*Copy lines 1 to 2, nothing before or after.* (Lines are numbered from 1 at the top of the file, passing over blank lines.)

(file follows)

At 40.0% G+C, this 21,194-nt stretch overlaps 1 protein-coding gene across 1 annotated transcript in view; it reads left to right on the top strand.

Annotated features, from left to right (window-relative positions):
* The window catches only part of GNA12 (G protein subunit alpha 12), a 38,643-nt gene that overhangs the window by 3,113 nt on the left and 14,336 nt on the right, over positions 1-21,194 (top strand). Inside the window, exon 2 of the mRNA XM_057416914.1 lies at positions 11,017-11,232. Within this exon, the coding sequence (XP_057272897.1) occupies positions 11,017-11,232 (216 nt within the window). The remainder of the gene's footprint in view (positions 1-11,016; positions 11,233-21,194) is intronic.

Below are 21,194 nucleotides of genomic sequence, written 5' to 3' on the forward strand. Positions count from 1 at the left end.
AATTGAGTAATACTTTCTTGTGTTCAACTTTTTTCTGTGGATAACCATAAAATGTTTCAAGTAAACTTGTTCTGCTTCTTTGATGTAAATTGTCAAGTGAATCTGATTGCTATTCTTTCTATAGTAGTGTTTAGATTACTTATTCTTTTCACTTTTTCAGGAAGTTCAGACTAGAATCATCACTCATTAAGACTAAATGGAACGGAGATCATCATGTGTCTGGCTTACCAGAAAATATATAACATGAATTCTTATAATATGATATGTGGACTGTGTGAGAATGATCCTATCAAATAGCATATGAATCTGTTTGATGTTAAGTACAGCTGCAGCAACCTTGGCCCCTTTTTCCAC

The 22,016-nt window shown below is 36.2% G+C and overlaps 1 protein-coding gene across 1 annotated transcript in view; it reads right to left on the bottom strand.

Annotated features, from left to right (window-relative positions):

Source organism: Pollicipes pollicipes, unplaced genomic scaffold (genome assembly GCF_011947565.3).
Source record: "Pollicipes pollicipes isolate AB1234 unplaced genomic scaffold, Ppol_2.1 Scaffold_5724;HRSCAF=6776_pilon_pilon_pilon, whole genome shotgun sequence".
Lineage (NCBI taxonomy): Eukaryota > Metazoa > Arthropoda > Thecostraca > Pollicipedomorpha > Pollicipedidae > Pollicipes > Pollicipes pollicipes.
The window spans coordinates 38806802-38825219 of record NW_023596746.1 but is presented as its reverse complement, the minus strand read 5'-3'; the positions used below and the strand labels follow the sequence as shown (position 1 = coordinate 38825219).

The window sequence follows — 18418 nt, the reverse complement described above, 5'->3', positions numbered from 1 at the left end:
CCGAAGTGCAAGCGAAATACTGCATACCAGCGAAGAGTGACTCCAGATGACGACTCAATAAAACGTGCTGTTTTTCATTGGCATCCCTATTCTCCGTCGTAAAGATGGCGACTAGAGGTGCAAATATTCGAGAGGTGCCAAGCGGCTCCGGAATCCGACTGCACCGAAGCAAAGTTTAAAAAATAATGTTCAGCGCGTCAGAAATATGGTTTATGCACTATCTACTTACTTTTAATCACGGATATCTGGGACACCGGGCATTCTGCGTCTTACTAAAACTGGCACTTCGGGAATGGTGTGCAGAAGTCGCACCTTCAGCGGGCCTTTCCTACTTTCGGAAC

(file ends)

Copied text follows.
At 40.0% G+C, this 21,194-nt stretch overlaps 1 protein-coding gene across 1 annotated transcript in view; it reads left to right on the top strand.

Annotated features, from left to right (window-relative positions):